These losses in the most advanced, key areas of the country were balanced by increased votes in the provinces, which go from 2 to 4 percentages in regions where traditionally the right-wing did better, such as Arta, Thesprotia, Ioannina, Pieria, Halkidiki, Laconia, Messenia and Argolida. The increase in these areas represents a delayed reflection of the trend of radicalisation that was recorded strongly in the major urban centres in June 2012. However, without any significant growth of the influence of SYRIZA in the major urban centres, it is not possible to achieve a strong nationwide swing that would result in victory in parliamentary elections.

What was the factor that acted as an obstacle to the development of SYRIZA? First we need to remember that this “downward” trend had been analysed by the Communist Tendency, immediately after the results of the first round of the municipal and regional elections, in an important analytical article on our website. Our political conclusions received the ironic response from the apologists of the leadership (of both the two main tendencies within the party) who pointed to the strong “local” and personal element of the municipal and regional elections, arguing, in the words of the President of the party Tsipras, that “the best goals are scored during the second half”, clearly implying that they expected a big victory in the European elections. Unfortunately, our perspective that SYRIZA would fail to benefit from the losses of the government parties was confirmed. And the main reason is not the hostile campaign of the media (as this has been incessant since June 2012) or a certain “backwardness” of society. The reason is the mistaken, social-democratic political line of the leadership.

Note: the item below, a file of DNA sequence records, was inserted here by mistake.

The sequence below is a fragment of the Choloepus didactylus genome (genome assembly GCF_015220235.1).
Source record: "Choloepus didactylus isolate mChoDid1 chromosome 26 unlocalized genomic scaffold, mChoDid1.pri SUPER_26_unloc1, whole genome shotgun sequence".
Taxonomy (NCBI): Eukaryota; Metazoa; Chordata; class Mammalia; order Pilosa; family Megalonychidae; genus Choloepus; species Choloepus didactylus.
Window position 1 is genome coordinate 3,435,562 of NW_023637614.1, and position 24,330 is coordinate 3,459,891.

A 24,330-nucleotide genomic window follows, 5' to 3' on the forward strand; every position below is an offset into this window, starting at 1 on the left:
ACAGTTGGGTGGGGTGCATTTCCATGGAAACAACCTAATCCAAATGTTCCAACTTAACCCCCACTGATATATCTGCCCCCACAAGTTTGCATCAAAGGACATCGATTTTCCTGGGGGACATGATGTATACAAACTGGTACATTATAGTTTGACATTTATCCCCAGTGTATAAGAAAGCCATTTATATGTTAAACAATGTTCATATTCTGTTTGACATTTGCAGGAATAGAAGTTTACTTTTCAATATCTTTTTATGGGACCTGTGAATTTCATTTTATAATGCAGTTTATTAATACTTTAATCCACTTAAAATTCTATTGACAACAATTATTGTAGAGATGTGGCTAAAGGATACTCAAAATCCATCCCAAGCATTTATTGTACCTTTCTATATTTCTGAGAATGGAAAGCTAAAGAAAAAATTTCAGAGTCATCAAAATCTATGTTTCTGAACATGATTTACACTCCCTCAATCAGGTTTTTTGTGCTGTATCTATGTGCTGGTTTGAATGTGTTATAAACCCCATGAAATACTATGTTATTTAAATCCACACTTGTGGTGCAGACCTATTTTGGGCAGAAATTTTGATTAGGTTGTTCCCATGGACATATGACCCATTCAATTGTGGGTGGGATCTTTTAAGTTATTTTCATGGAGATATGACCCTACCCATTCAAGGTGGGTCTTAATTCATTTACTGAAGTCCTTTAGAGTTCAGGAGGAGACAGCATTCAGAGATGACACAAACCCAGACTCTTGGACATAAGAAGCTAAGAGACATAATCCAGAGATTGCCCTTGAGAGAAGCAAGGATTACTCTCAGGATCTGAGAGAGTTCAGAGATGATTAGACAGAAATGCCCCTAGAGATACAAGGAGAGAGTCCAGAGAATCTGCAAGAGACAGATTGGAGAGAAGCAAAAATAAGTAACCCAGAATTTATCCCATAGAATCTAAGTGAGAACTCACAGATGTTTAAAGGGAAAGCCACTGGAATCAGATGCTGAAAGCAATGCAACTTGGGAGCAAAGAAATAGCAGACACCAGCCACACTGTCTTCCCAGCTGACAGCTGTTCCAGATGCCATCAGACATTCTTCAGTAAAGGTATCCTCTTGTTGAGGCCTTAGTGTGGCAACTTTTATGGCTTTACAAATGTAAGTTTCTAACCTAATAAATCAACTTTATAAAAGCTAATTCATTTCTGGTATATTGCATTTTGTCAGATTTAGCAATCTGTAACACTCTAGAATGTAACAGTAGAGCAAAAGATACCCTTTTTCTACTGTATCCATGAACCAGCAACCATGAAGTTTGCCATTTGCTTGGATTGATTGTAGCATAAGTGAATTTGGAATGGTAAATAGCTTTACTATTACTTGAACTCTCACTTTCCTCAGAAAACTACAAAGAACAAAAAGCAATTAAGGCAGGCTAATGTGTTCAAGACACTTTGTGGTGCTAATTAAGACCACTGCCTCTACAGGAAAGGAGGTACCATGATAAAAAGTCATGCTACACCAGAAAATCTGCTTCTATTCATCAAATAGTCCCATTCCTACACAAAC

The main “pool” of the electorate from which SYRIZA could have attracted a significant number of votes, and therefore increased its lead on ND, particularly in the major urban centres, was the significant number of young people who chose the “The River” (according to exit polls the “The River” received 7.8% among 18-24 years olds), all those who decided not to vote for a right-wing party, those who voted for the smaller parties (collectively the percentage of parties that failed to get a seat in parliament was 17.1%) and above all, the large percentage who abstained.